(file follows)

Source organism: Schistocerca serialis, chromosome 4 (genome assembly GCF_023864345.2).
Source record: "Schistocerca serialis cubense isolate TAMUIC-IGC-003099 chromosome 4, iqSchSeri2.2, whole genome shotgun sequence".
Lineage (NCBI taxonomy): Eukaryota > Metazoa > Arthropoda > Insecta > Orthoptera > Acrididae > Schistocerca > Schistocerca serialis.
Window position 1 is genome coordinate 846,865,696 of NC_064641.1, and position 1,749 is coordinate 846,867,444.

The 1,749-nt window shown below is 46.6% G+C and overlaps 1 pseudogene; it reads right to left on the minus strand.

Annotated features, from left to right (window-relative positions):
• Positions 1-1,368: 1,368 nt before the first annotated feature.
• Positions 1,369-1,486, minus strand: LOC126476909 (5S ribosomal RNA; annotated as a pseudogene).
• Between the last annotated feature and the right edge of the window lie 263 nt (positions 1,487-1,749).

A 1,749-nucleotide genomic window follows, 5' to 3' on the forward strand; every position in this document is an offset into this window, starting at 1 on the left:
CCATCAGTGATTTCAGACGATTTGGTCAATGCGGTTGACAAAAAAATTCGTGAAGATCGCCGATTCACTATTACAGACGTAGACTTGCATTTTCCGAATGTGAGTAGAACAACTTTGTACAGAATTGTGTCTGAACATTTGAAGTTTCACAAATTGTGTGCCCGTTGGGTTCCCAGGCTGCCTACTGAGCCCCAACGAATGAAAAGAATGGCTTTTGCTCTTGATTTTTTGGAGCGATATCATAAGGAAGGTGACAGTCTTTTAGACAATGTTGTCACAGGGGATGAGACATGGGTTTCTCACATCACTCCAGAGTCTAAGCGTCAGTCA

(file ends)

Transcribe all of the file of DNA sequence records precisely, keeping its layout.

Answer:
Source organism: Schistocerca serialis, chromosome 4 (genome assembly GCF_023864345.2).
Source record: "Schistocerca serialis cubense isolate TAMUIC-IGC-003099 chromosome 4, iqSchSeri2.2, whole genome shotgun sequence".
Lineage (NCBI taxonomy): Eukaryota > Metazoa > Arthropoda > Insecta > Orthoptera > Acrididae > Schistocerca > Schistocerca serialis.
Window position 1 is genome coordinate 846,865,696 of NC_064641.1, and position 1,749 is coordinate 846,867,444.

The 1,749-nt window shown below is 46.6% G+C and overlaps 1 pseudogene; it reads right to left on the minus strand.

Annotated features, from left to right (window-relative positions):
• Positions 1-1,368: 1,368 nt before the first annotated feature.
• Positions 1,369-1,486, minus strand: LOC126476909 (5S ribosomal RNA; annotated as a pseudogene).
• Between the last annotated feature and the right edge of the window lie 263 nt (positions 1,487-1,749).

A 1,749-nucleotide genomic window follows, 5' to 3' on the forward strand; every position in this document is an offset into this window, starting at 1 on the left:
CCATCAGTGATTTCAGACGATTTGGTCAATGCGGTTGACAAAAAAATTCGTGAAGATCGCCGATTCACTATTACAGACGTAGACTTGCATTTTCCGAATGTGAGTAGAACAACTTTGTACAGAATTGTGTCTGAACATTTGAAGTTTCACAAATTGTGTGCCCGTTGGGTTCCCAGGCTGCCTACTGAGCCCCAACGAATGAAAAGAATGGCTTTTGCTCTTGATTTTTTGGAGCGATATCATAAGGAAGGTGACAGTCTTTTAGACAATGTTGTCACAGGGGATGAGACATGGGTTTCTCACATCACTCCAGAGTCTAAGCGTCAGTCA